If we begin at a general level we can see that individually young people have not accumulated significant property or qualification. In addition they are not in a position to take sustained collective action. The institutions to which they belong (such as schools) discourage it; they [page 40] have, as yet, little of the knowledge, feelings or skills necessary for successful actions; and the whole period is one of change which works against any sustained activity. Where they join community organisations such as political parties and unions, their interests and actions are frequently seen as an irritant, something those organisations could do without.
The one major power young people have is a negative one — their ability to be a threat to order. It was such a fear of the mob which fanned the development of youth work in the late nineteenth century and it is a similar fear which has more recently loosened municipal purse strings in a number of metropolitan areas. It is, however, a difficult power for young people to take any advantage of.
Beyond this general level there are big differences in the way young people experience power. We should not isolate the mechanisms we have been discussing from the classes they create. To a large extent, young people’s experience of power will be affected by the relationship of their families to the subordination process. Thus children from families in the dominant group are likely to gain certain ideas, feelings and skills — those which reinforce the ‘rightness’ of their position and their ability to hold on to it. In a similar way young people who come from families where there has been a history of involvement in collective action will be affected by that experience. Their view of the nature of power and how it is achieved will generally be different from the children of the ‘top’ group, but they also could be prepared to act politically. Young people from families who have suffered subordination without taking collective action are unlikely to possess such confidence, knowledge or skills. They also have a more restricted access to the means to take action.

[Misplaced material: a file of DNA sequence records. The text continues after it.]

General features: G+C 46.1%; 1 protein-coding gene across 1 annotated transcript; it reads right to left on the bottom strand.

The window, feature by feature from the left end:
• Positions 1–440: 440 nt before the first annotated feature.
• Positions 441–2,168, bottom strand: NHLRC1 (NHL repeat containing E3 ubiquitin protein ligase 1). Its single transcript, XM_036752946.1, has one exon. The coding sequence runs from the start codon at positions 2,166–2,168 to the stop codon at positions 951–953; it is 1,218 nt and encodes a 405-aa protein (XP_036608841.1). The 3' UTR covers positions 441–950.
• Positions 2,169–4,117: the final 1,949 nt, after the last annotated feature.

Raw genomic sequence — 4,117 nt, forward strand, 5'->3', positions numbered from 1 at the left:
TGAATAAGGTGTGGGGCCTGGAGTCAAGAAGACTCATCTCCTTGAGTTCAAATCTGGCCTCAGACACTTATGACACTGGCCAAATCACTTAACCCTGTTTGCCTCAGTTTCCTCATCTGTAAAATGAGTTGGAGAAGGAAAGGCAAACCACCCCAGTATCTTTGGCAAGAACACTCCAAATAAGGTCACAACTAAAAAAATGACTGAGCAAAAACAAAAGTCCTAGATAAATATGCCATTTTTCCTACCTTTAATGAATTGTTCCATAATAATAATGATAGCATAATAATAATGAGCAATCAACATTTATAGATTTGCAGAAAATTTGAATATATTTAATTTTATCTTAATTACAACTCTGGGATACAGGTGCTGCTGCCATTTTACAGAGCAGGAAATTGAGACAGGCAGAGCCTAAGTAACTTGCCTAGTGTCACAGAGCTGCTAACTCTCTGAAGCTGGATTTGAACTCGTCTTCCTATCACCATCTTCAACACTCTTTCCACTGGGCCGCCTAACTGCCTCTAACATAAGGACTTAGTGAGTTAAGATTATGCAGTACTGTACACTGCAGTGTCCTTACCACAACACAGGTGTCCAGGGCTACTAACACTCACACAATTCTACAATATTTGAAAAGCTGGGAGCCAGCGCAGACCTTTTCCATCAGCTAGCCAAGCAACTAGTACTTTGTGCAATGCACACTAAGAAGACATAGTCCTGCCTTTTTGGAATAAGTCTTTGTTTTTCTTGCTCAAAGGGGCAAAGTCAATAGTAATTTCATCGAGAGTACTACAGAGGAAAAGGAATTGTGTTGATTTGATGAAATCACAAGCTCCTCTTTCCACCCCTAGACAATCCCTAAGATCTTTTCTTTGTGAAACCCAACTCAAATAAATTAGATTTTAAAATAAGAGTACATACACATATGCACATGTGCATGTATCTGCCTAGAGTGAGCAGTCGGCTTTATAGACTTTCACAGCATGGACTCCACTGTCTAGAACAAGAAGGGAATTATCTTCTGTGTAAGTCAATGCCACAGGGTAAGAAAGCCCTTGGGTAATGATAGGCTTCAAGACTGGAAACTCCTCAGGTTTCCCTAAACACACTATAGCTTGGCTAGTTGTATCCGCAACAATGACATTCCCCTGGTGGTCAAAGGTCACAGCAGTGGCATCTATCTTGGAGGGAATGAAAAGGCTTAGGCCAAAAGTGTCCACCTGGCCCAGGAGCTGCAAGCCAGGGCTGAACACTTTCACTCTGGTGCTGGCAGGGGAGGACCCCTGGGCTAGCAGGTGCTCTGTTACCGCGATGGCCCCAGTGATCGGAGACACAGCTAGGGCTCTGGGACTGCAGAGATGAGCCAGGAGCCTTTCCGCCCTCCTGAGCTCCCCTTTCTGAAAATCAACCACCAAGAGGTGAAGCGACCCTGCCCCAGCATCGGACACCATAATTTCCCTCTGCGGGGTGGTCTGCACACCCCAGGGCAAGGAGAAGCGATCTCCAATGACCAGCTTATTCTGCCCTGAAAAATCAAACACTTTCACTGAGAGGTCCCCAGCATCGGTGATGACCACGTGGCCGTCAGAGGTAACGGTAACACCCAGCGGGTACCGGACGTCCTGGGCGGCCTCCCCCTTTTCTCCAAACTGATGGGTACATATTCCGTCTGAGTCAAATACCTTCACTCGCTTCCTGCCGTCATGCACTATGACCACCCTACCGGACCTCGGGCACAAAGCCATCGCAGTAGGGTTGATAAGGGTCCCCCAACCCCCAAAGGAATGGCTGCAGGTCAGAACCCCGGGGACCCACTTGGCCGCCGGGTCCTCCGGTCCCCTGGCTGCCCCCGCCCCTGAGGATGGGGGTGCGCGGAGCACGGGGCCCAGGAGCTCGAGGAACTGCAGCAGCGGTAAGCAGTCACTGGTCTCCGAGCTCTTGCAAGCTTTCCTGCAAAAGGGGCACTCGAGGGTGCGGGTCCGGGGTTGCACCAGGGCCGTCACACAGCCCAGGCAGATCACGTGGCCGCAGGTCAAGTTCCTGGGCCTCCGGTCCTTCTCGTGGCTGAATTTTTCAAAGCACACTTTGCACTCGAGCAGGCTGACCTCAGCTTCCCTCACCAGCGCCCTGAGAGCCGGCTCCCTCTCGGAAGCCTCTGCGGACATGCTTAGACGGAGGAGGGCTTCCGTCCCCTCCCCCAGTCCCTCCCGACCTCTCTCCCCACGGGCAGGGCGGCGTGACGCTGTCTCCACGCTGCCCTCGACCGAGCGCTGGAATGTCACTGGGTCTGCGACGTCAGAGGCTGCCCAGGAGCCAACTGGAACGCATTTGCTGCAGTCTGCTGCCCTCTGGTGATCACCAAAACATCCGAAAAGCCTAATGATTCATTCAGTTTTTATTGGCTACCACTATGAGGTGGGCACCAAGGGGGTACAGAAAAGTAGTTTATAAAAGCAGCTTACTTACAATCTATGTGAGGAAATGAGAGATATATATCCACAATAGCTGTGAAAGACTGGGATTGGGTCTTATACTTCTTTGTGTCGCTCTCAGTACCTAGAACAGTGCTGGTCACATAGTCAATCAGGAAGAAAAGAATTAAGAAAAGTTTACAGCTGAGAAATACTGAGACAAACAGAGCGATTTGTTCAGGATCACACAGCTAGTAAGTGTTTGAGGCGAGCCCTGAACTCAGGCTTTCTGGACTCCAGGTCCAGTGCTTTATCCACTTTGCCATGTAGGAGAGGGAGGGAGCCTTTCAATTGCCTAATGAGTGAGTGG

If the young person’s class position and familiarity with political action is important then their potential class position is also significant. In advance of their fulfilling the full entry requirements for membership of the dominant group, young people who look like getting a good range of academic/professional qualifications or achieving a substantial holding of property can often be allowed to develop and exercise power ‘on licence’. A classic example of this process is the government patronage of student unions.
Beyond class and age two further characteristics need careful attention — gender and race. They remain deep and powerful means of discrimination.
Firstly, at an individualistic level there is a great deal of evidence about the under-representation of women and minority ethnic groups in higher education, apprenticeships, and training for the ‘professions’. [page 41] They are, therefore, falling down on the ‘qualification’ entry to the dominant group. Secondly, in relation to collective action we can see that women and members of minority ethnic groups do not occupy such a strategic position in the labour market. The sectors of the labour force that have industrial ‘muscle’ such as the power workers are predominantly white and male. Women tend to occupy low paid and part-time jobs spurned by men which are, almost by definition, weak in industrial power. Similarly, Black and Asian workers tend to be in the low paid sector.
Members of minority ethnic groups, then, face a double exclusion. They are usually members of the subordinate class and, therefore, experience the dominant class’s attempts to keep them from getting too powerful. However they also experience racism from white members of both classes. Thus, for instance, ethnic minorities are harder hit by unemployment, do not achieve formal positions of power and fail to have their interests adequately represented by trade unions. A similar argument can be made about women’s experience.
To fully understand the experience of young people we must use ideas such as class, gender and race. Rather too often in the past we have used the category ‘youth’ in a far too general way and so ignored the profound differences in experience that, for instance, class generates. Such differences also find expression in the way we, as youth workers, operate.